Photo Essay: a Day of Vegan Food in Brooklyn
Brooklyn and Manhattan are both definitely vegan-friendly, but as a former Brooklynite/ current SoHa (South Harlem) resident, I would argue that there are subtle spiritual differences between the two tribes. If vegan food in Manhattan is more upscale and polished (think venerable restaurants like Candle Cafe or ultra luxurious Pure Food and Wine in Gramercy Park), vegan food in Brooklyn has more street-cred, creativity, and home-grown appeal. This Saturday, we headed down to more laid-back Brooklyn for a day of vegan food-hopping. First we stopped by Williamsburg’s waterfront for the famous Smorgasburg. This outdoor bazaar is undoubtedly meat-centric, but has plenty of vegan options to keep you satisfied. Then we hopped on the train and the bus to go to Bushwick’s Vegan Shop-Up, which happens on the second Saturday of every month.
This is The Butcher’s Daughter in Soho in Manhattan, where we stopped by to get coffee before crossing the Williamsburg Bridge. The Butcher’s Daughter was voted one of the country’s best vegetarian restaurants by Food and Wine, but what I want to point out here is that this embodies “Manhattan-vegan” to the core. Clean and genteel. Civilized side-walk brunch with pricier plates. Folks who are casual but put-together.
After a refreshing walk on the wind-swept Williamsburg Bridge, the first vegan stand of the day was Barry’s Tempeh, which makes their tempeh from local and organic soybeans. Not only that, their special fermentation process adds healthy probiotics; and because their tempeh isn’t pasteurized, it is incredibly fluffy and lacks the typical bitterness of most tempehs.
Vegan Chocolate Almond Milk on sale at Vendome Macarons
By this point the smell and sight of everyone else enjoying their food was making me hungry, too. I passed by Chickpea & Olive, which was drawing a huge crowd. And no wonder: their food looked absolutely delicious.
Chickpea and Olive’s Beet Slider. See what I mean?!
Okay, so pretend you can’t see that “Bacon Sticky Rice” on the corner. This Bamboo Sticky Rice stand was so cool, I had to turn a blind eye. Plus, coconut and mango are both vegan flavors.
And of course, you can’t forget about artisan bread, courtesy of Pain d’Avignon. I would’ve happily had those mini baguettes on the bottom right corner, but I really wanted to save my appetite for our next destination in far away Bushwick…
So the first stand we saw at Bushwick’s Vegan Shop-up was…Barry’s Tempeh! I really appreciated their enthusiasm in sending not one but two stands out in one day. And each of the people manning the stands (like most other vendors) were co-founders or someone truly invested in the brand. I really appreciate meeting people who are directly responsible for their product, which is one of the many benefits of supporting local businesses.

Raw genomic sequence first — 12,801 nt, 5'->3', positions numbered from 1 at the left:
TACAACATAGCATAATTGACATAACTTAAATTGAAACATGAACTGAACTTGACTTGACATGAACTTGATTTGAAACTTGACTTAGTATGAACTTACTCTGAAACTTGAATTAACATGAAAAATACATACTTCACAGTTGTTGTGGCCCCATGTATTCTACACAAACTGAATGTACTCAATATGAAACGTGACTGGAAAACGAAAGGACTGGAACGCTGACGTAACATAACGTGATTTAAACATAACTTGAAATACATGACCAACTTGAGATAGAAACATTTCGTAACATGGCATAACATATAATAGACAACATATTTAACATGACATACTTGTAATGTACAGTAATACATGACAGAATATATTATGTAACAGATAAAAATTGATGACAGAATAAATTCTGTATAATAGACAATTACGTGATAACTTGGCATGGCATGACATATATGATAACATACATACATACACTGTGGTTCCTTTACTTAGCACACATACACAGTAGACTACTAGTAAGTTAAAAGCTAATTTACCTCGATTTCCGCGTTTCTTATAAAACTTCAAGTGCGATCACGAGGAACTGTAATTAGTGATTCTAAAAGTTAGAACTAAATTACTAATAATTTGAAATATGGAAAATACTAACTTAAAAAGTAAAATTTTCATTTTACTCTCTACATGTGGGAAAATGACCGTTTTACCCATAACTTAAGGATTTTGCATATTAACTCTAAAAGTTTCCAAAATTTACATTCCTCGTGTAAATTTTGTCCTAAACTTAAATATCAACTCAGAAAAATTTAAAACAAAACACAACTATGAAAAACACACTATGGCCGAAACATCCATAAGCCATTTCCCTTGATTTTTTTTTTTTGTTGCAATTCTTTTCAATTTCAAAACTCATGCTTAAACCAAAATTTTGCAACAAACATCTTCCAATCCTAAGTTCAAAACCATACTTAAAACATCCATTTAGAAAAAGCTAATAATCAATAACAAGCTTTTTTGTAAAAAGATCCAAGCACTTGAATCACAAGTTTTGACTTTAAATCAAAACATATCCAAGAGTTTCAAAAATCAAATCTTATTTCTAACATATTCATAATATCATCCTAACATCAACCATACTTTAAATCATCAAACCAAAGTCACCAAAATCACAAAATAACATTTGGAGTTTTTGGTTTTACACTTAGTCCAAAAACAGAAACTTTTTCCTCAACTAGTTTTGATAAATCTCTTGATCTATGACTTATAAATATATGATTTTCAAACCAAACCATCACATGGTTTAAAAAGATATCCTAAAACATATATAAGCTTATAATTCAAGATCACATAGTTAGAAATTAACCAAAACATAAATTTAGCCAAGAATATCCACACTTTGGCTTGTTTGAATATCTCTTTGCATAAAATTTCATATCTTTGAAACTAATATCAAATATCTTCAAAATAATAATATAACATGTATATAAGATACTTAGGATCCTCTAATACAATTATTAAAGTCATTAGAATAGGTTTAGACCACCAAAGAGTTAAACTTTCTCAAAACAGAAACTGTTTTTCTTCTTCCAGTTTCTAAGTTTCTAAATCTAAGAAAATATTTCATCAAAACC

The folks at Yeah Dawg were about to do a lunch swap with Barry’s Tempeh, but we squeezed in to get a loaded all-natural vegan hot dog made with beets.
These dogs are handmade from ground beets and tastes so satisfying and hearty without any suspicious artificial flavor you get from packaged products. We chose red cabbage sauerkraut, corn, and pickles for the topping.
The great thing with Vegan Shop-up was that they took over this cozy cool space in Pine Box Rock Shop and everyone was drinking, eating, and mingling most freely.
See what I mean about the laid-back attitude of Brooklyn vegans? They’re just a friendly, chill bunch of people.
We stopped by Vegan O’Brien Baking Company. Here is founder/owner/baker Evan handing us the pumpkin chocolate chip cookie. He is based in New Paltz upstate, and bakes every single one of the cookies himself. The oversized cookie was soft, moist, and very pumpkin-y, and we devoured it in mere seconds.
When we got out of touring the inside, it was time for another food break. There were many alluring vegan stands but my heart was set on Barry’s Tempeh. This heaping salad with crispy tempeh and peanut sauce hit the spot. I never knew tempeh could be so fluffy and almost sweet.
Alas, we were not done eating yet. I mean, there were so many different vegan goodies that it would be mean not to try at least 2 desserts. Mister Sister’s peanut butter fudge stole our hearts. Here’s what it looks like on the outside.
…And here is what it looks like on the inside, all thick and moist and deeply, dangerously chocolate-y.
Unfortunately we couldn’t immediately descend into food coma because of our ridiculously long trip back home. The L train decided it didn’t want to work this Saturday, so we resorted to buses like people do in Brooklyn. (A huge difference between Manhattan and Brooklyn, in my opinion). But grumbling about MTA aside, it was so worth it to get out and see what the different vegan entrepreneurs are doing on the other side of East River. As corny as it sounds, I find their passion, gumption, and optimism so inspiring. Plus, I don’t feel as bad about spending money when I know who is making it and how it is made (with Love!).
Here are the links to the vegan vendors mentioned. Many of these companies also offer catering or special order, please check them out if you are planning a party or even a vegan wedding!
Chickpea & Olive
Photo: Peaceful Dumpling